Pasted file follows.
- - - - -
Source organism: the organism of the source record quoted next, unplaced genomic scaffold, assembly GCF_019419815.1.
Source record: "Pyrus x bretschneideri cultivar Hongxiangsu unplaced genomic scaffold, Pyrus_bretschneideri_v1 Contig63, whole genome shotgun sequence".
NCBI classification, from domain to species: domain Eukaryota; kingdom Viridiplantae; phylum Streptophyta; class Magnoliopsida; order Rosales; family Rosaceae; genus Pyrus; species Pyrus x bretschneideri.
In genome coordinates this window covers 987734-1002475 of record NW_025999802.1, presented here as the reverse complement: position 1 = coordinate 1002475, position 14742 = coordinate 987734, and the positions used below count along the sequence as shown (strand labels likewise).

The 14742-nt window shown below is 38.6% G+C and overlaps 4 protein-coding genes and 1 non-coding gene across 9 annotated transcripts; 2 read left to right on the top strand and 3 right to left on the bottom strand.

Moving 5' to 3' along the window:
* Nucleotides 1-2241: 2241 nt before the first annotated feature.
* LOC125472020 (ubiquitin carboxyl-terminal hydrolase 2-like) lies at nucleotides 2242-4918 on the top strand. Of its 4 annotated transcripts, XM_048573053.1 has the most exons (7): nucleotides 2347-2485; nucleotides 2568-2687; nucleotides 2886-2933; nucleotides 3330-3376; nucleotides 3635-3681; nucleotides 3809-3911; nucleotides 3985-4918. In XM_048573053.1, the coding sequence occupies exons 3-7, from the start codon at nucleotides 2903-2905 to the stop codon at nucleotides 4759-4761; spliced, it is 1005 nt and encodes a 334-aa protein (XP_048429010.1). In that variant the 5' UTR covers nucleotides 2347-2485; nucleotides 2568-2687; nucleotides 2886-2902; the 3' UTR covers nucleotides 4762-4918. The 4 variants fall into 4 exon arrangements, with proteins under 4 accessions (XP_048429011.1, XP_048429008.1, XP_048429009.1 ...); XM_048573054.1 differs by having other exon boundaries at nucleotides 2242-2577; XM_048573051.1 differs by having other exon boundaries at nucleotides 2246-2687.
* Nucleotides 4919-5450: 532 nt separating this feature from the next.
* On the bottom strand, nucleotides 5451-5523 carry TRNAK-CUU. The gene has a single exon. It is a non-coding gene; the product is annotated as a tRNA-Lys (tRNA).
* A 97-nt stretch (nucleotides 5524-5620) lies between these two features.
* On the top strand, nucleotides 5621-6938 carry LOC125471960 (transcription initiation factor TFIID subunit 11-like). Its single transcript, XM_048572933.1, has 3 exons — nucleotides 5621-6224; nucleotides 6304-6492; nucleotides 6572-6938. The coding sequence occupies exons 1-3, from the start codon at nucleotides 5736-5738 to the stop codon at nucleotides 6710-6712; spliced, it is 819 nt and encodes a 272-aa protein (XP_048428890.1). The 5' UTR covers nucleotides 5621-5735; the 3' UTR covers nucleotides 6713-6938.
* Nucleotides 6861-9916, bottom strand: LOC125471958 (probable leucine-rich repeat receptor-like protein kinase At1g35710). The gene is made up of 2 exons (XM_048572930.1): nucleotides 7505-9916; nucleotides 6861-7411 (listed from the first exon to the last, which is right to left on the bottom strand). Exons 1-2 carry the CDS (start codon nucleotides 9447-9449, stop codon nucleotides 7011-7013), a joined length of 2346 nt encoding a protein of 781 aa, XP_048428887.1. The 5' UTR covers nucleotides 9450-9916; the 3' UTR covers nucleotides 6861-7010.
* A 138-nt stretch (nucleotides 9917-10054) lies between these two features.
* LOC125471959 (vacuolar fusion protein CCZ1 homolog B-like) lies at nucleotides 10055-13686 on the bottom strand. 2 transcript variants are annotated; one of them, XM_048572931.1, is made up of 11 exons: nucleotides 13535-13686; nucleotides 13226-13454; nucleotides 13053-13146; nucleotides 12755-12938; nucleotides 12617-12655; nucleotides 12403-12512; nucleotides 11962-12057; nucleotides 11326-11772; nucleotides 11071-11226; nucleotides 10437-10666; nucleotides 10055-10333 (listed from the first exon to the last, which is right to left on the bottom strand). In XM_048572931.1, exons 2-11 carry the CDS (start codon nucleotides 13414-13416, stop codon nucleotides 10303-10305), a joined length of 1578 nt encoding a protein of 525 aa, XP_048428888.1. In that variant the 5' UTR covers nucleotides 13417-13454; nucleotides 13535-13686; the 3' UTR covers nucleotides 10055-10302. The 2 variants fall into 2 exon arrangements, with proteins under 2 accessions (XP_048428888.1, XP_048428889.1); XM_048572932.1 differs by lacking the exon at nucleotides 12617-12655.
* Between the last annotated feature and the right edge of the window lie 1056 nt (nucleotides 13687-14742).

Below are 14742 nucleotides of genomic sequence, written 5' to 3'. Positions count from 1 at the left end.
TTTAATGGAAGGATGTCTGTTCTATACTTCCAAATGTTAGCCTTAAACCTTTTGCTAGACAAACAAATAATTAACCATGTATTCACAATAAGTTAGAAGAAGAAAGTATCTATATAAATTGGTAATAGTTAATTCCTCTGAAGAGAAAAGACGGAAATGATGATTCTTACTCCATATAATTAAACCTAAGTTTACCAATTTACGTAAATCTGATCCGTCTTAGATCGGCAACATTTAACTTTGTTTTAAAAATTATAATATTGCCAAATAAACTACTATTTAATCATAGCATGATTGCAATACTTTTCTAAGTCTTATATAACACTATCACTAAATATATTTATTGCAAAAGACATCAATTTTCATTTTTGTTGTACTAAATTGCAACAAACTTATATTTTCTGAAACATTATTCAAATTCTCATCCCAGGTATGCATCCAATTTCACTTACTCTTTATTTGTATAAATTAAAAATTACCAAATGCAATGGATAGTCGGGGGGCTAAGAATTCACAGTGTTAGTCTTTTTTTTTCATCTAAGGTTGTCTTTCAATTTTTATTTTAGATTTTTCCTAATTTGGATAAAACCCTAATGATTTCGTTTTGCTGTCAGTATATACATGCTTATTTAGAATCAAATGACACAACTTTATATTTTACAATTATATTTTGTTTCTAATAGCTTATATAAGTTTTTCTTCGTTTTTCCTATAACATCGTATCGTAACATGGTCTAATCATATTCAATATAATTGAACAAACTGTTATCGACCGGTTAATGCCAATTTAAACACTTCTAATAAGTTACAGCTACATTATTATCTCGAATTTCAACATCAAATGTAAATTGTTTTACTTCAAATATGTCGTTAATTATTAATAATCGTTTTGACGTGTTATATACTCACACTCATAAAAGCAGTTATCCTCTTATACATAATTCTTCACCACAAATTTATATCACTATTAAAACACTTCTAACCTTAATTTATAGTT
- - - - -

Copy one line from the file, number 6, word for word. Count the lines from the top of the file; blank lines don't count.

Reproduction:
Moving 5' to 3' along the window: